A true sermon does not exist for itself. This, as has already been hinted, is the great fault with many of our modern sermonizers. The sermon exists for itself as a work of art, but it is not worth anything in the line of doing good. As a work of rhetorical art it is perfect, but as a real sermon it is a total failure. What did it accomplish? A true sermon exists for the purpose of leading some one to Christ or building some one up in Christ. I have heard people criticize some preachers, and say that they broke nearly all the rules of rhetoric and homiletics, and that the sermon was a failure, when the sermon had accomplished its purpose and brought many to the acceptance of Christ. Again, I have heard people say, "What a magnificent sermon we have just heard!" and I have asked, "What good did it do you?" and they would say, "I do not know that it did me any good." I have further asked what good it did any one else, what there was in it that would particularly benefit any one. It was a beautiful sermon, but it was a beautiful fraud. A few years ago a well-known professor of homiletics went to hear Mr. Moody preach. He afterwards told his class that Mr. Moody violated every law of homiletics. Perhaps he did, but he won souls to Christ by the thousands and tens of thousands, more souls, probably, in one year than that professor of homiletics ever won to Christ in his whole lifetime. A scientific angler will get a fishing rod of remarkable lightness and elasticity, a reel of the latest pattern, a silk line of the finest texture, flies of the choicest assortment, and he will go to the brook and throw out his line with the most wonderful precision. The fly falls where he planned that it should, but he does not catch anything. A little boy comes along with a freshly-cut willow stick for a rod, a piece of tow string for a line, a bent pin for a hook, and angle worms for bait. He throws out his line without any theoretic knowledge of the art and pulls in a speckled trout. The boy is the better fisher. The man has a perfect outfit, and is wonderfully expert in throwing his line, but he does not catch anything. A good deal of our pretended fishing for men is of the same character. Let us never forget that we are fishers for men, and our business is to catch men alive for Christ. Let us not try to save our sermons, but to save men's souls.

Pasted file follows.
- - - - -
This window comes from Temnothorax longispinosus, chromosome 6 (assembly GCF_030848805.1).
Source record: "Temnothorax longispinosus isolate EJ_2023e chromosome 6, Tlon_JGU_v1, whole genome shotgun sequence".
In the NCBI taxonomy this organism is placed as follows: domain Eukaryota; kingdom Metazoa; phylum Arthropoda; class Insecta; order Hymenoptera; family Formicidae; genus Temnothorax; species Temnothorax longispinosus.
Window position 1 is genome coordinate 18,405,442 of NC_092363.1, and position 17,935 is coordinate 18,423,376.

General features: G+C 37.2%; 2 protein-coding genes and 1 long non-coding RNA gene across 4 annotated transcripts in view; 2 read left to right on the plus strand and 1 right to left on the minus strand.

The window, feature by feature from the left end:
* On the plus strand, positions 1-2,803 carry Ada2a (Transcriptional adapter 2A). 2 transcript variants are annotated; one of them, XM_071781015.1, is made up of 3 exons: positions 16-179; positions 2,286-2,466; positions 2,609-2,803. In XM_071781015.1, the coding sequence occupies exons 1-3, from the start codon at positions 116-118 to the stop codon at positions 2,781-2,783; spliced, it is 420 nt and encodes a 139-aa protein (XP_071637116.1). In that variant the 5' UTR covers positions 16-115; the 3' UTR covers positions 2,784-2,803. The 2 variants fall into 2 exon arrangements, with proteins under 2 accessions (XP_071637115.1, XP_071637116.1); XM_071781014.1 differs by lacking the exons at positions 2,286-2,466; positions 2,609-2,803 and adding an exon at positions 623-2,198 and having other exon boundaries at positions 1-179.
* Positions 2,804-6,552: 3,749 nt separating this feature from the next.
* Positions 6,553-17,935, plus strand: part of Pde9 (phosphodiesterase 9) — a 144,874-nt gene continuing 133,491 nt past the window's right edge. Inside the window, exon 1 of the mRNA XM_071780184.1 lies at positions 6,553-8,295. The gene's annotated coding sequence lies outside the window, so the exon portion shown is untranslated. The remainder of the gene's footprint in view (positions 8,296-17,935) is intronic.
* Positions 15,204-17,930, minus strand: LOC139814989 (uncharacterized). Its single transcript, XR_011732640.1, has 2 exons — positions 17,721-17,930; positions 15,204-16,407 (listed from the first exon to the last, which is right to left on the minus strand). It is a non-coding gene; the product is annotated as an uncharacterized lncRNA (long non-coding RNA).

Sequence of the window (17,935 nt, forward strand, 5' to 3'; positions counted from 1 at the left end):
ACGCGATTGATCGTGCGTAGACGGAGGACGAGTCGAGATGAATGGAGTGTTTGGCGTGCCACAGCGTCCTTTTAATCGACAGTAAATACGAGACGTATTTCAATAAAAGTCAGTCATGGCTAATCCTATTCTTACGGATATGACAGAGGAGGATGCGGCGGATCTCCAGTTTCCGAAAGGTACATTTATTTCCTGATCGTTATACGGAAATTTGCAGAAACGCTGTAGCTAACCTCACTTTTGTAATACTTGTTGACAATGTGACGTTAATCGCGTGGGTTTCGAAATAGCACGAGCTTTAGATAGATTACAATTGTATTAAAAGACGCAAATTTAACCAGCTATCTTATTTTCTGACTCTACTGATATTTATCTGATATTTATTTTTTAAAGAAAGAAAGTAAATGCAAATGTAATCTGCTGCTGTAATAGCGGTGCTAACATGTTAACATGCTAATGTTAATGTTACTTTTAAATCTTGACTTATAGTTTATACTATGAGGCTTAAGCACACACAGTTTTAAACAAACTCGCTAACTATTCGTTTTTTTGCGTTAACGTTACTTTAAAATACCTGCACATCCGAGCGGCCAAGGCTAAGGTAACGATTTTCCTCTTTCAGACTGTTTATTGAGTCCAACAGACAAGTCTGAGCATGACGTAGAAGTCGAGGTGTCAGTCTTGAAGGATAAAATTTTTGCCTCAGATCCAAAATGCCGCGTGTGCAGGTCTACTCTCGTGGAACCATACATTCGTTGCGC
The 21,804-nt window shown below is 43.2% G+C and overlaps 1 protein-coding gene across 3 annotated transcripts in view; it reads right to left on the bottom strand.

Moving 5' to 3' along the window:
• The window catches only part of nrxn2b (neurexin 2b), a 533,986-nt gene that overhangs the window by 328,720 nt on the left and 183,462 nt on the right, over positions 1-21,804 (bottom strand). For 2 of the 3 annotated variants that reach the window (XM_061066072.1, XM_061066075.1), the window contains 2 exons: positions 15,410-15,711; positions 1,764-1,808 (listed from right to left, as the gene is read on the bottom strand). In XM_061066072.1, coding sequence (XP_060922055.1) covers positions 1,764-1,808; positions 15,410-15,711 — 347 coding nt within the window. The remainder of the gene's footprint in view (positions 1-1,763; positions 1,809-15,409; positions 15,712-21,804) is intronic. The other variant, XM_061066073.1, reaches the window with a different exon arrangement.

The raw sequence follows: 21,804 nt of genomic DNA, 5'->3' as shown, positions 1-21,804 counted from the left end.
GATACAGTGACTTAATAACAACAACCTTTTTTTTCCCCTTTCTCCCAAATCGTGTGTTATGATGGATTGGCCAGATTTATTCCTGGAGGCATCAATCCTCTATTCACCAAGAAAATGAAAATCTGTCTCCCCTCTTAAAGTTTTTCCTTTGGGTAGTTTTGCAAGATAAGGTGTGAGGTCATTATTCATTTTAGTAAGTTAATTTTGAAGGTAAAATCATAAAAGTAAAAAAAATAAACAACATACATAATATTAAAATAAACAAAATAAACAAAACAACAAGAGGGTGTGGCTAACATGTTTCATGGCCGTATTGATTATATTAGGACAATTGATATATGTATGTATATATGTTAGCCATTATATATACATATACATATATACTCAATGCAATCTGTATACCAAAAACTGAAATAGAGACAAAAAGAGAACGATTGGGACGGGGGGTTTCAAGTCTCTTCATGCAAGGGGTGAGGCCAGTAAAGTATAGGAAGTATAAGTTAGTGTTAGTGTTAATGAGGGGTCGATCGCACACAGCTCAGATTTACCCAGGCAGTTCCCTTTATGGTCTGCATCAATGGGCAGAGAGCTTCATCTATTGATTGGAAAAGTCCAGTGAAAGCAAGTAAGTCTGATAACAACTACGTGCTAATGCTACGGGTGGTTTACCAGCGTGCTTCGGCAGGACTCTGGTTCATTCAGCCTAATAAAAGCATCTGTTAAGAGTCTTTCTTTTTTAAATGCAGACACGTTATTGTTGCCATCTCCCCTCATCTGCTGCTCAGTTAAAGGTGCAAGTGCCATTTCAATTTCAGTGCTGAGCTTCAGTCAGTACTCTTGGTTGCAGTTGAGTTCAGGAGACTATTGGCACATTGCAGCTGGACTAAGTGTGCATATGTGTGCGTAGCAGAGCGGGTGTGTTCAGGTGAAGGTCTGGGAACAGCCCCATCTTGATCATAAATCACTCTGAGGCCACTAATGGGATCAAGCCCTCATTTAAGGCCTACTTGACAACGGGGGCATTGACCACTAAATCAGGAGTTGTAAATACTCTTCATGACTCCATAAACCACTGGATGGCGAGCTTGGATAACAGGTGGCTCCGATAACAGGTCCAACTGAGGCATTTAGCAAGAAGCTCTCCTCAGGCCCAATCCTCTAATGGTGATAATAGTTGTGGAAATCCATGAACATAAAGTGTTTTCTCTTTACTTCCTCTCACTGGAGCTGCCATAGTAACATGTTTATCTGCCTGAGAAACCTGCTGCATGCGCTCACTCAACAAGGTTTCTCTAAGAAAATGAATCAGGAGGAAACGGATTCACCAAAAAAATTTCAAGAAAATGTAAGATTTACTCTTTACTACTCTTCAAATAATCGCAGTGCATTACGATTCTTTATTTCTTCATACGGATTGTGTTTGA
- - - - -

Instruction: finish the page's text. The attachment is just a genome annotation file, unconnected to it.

I would not advise you to write your sermons out, because what you have written might afterwards enslave you, but I would advise you to do a great deal of writing, not for the sake of preaching what you have written, but for the sake of improving your style. Most emphatically would I advise you never to read a sermon. The more preachers I listen to, the more firmly convinced do I become that a sermon ought never to be read. Of course, there are advantages in writing the sermon out and reading it, but they are counterbalanced many times over by the disadvantages. I once heard a man deliver an address, who said before beginning, that as he wished to say a great deal in a very short time, he had written his address. It was a magnificent address, but he had no freedom of delivery, and the audience did not get it at all. So far as practical results were concerned, it would have been a great deal better if he had said less and spoken without his manuscript. Furthermore, it is not true that a man can say more without a manuscript than he can with it. Any one who really has a call to preach can train himself to speak just as freely as he writes. He can be just as logical. He can pack his sermon as full of matter and argument. His style can be just as faultless. It will be necessary, however, that he should think out closely beforehand just what he is going to say. After thinking your sermon all out carefully, when you come to preach, your mind will naturally follow the lines along which you have been thinking. You set the mental machinery going, and it will go of itself. The mind is just as much a creature of habit as any part of our body, and after one has thought consecutively and thoroughly along a certain line, when he takes up that thought again his mind naturally runs in the grooves that have been cut out.

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See Also:
   How to Work for Christ: Book 3: Preaching and Teaching the Word of God, Chapter 1
   How to Work for Christ: Book 3: Preaching and Teaching the Word of God, Chapter 2
   How to Work for Christ: Book 3: Preaching and Teaching the Word of God, Chapter 3
   How to Work for Christ: Book 3: Preaching and Teaching the Word of God, Chapter 4
   How to Work for Christ: Book 3: Preaching and Teaching the Word of God, Chapter 5
   How to Work for Christ: Book 3: Preaching and Teaching the Word of God, Chapter 6
   How to Work for Christ: Book 3: Preaching and Teaching the Word of God, Chapter 7